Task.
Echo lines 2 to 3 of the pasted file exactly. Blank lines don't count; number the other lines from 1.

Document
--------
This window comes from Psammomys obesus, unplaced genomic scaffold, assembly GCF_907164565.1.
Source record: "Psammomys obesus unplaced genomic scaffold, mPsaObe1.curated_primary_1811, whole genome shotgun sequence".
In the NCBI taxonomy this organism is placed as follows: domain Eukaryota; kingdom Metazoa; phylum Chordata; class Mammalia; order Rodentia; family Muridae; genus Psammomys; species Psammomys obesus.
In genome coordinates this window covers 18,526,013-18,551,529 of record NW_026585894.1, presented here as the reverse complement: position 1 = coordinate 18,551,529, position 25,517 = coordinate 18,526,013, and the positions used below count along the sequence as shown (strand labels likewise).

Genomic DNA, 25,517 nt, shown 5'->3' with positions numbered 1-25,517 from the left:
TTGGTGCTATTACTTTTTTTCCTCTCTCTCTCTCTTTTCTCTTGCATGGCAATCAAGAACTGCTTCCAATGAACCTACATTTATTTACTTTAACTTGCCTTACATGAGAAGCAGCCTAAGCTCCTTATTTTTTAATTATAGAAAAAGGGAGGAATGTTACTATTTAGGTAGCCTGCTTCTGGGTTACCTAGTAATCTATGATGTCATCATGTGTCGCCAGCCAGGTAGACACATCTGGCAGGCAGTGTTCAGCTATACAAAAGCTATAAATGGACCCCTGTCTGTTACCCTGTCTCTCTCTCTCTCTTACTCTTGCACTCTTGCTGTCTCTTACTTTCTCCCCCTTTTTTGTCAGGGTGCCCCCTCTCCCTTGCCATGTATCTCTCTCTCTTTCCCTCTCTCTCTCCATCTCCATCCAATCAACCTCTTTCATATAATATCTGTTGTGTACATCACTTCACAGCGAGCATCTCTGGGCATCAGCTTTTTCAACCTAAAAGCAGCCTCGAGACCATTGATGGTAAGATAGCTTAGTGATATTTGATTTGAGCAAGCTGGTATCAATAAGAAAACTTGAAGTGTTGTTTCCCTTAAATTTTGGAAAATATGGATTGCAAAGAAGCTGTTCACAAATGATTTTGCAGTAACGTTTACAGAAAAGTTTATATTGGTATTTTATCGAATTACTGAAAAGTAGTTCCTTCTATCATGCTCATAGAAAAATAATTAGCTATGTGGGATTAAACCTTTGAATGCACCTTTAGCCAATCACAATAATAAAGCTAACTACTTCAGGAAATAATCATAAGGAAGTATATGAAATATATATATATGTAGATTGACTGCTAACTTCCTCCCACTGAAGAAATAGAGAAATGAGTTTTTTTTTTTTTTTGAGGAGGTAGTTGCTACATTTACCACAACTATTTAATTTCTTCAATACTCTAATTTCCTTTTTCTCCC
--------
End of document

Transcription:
Source record: "Psammomys obesus unplaced genomic scaffold, mPsaObe1.curated_primary_1811, whole genome shotgun sequence".
In the NCBI taxonomy this organism is placed as follows: domain Eukaryota; kingdom Metazoa; phylum Chordata; class Mammalia; order Rodentia; family Muridae; genus Psammomys; species Psammomys obesus.